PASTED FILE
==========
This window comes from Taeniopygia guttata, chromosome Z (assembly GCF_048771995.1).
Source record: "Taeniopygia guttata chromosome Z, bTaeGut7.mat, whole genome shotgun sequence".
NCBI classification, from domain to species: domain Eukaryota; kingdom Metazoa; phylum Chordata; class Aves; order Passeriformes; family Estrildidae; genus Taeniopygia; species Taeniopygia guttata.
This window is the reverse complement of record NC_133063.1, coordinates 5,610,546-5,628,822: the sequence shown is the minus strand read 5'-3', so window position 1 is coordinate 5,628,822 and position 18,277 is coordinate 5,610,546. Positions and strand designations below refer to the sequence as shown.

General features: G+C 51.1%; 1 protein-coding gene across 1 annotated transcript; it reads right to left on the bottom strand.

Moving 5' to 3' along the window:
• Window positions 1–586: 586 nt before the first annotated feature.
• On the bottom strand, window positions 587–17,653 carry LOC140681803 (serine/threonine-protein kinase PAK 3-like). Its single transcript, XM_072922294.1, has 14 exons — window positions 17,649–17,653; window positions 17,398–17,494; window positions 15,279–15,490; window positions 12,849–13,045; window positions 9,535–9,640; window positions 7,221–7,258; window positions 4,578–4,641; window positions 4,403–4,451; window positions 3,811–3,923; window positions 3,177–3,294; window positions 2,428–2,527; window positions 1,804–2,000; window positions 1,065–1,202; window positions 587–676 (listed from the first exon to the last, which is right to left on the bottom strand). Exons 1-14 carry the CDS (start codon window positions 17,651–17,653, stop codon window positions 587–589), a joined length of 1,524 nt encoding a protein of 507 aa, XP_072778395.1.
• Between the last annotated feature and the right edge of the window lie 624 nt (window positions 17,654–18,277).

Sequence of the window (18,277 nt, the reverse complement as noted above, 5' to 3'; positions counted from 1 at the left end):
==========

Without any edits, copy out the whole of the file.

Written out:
This window comes from Taeniopygia guttata, chromosome Z (assembly GCF_048771995.1).
Source record: "Taeniopygia guttata chromosome Z, bTaeGut7.mat, whole genome shotgun sequence".
NCBI classification, from domain to species: domain Eukaryota; kingdom Metazoa; phylum Chordata; class Aves; order Passeriformes; family Estrildidae; genus Taeniopygia; species Taeniopygia guttata.
This window is the reverse complement of record NC_133063.1, coordinates 5,610,546-5,628,822: the sequence shown is the minus strand read 5'-3', so window position 1 is coordinate 5,628,822 and position 18,277 is coordinate 5,610,546. Positions and strand designations below refer to the sequence as shown.

General features: G+C 51.1%; 1 protein-coding gene across 1 annotated transcript; it reads right to left on the bottom strand.

Moving 5' to 3' along the window:
• Window positions 1–586: 586 nt before the first annotated feature.
• On the bottom strand, window positions 587–17,653 carry LOC140681803 (serine/threonine-protein kinase PAK 3-like). Its single transcript, XM_072922294.1, has 14 exons — window positions 17,649–17,653; window positions 17,398–17,494; window positions 15,279–15,490; window positions 12,849–13,045; window positions 9,535–9,640; window positions 7,221–7,258; window positions 4,578–4,641; window positions 4,403–4,451; window positions 3,811–3,923; window positions 3,177–3,294; window positions 2,428–2,527; window positions 1,804–2,000; window positions 1,065–1,202; window positions 587–676 (listed from the first exon to the last, which is right to left on the bottom strand). Exons 1-14 carry the CDS (start codon window positions 17,651–17,653, stop codon window positions 587–589), a joined length of 1,524 nt encoding a protein of 507 aa, XP_072778395.1.
• Between the last annotated feature and the right edge of the window lie 624 nt (window positions 17,654–18,277).

Sequence of the window (18,277 nt, the reverse complement as noted above, 5' to 3'; positions counted from 1 at the left end):